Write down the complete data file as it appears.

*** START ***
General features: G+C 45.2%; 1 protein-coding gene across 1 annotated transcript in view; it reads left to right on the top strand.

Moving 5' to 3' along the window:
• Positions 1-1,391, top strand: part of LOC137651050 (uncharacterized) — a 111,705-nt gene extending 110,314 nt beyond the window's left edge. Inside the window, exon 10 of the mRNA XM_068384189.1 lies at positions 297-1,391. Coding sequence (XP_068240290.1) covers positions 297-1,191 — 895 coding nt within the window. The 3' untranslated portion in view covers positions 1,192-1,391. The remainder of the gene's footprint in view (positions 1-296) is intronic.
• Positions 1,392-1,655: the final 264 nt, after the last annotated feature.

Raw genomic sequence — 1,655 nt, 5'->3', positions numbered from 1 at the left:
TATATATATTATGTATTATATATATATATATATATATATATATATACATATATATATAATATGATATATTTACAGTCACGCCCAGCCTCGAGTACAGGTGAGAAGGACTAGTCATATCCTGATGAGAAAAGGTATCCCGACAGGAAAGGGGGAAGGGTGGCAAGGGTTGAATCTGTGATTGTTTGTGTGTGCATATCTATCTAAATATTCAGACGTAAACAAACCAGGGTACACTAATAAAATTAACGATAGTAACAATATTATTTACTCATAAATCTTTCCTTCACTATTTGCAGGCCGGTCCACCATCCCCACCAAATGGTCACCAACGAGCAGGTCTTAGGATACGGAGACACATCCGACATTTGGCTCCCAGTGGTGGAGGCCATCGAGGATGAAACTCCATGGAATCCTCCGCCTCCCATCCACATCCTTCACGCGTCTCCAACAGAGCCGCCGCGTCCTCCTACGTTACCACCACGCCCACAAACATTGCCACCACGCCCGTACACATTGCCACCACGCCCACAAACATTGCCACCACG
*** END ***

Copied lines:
General features: G+C 45.2%; 1 protein-coding gene across 1 annotated transcript in view; it reads left to right on the top strand.

Moving 5' to 3' along the window:
• Positions 1-1,391, top strand: part of LOC137651050 (uncharacterized) — a 111,705-nt gene extending 110,314 nt beyond the window's left edge. Inside the window, exon 10 of the mRNA XM_068384189.1 lies at positions 297-1,391. Coding sequence (XP_068240290.1) covers positions 297-1,191 — 895 coding nt within the window. The 3' untranslated portion in view covers positions 1,192-1,391. The remainder of the gene's footprint in view (positions 1-296) is intronic.
• Positions 1,392-1,655: the final 264 nt, after the last annotated feature.

Raw genomic sequence — 1,655 nt, 5'->3', positions numbered from 1 at the left:
TATATATATTATGTATTATATATATATATATATATATATATATATACATATATATATAATATGATATATTTACAGTCACGCCCAGCCTCGAGTACAGGTGAGAAGGACTAGTCATATCCTGATGAGAAAAGGTATCCCGACAGGAAAGGGGGAAGGGTGGCAAGGGTTGAATCTGTGATTGTTTGTGTGTGCATATCTATCTAAATATTCAGACGTAAACAAACCAGGGTACACTAATAAAATTAACGATAGTAACAATATTATTTACTCATAAATCTTTCCTTCACTATTTGCAGGCCGGTCCACCATCCCCACCAAATGGTCACCAACGAGCAGGTCTTAGGATACGGAGACACATCCGACATTTGGCTCCCAGTGGTGGAGGCCATCGAGGATGAAACTCCATGGAATCCTCCGCCTCCCATCCACATCCTTCACGCGTCTCCAACAGAGCCGCCGCGTCCTCCTACGTTACCACCACGCCCACAAACATTGCCACCACGCCCGTACACATTGCCACCACGCCCACAAACATTGCCACCACG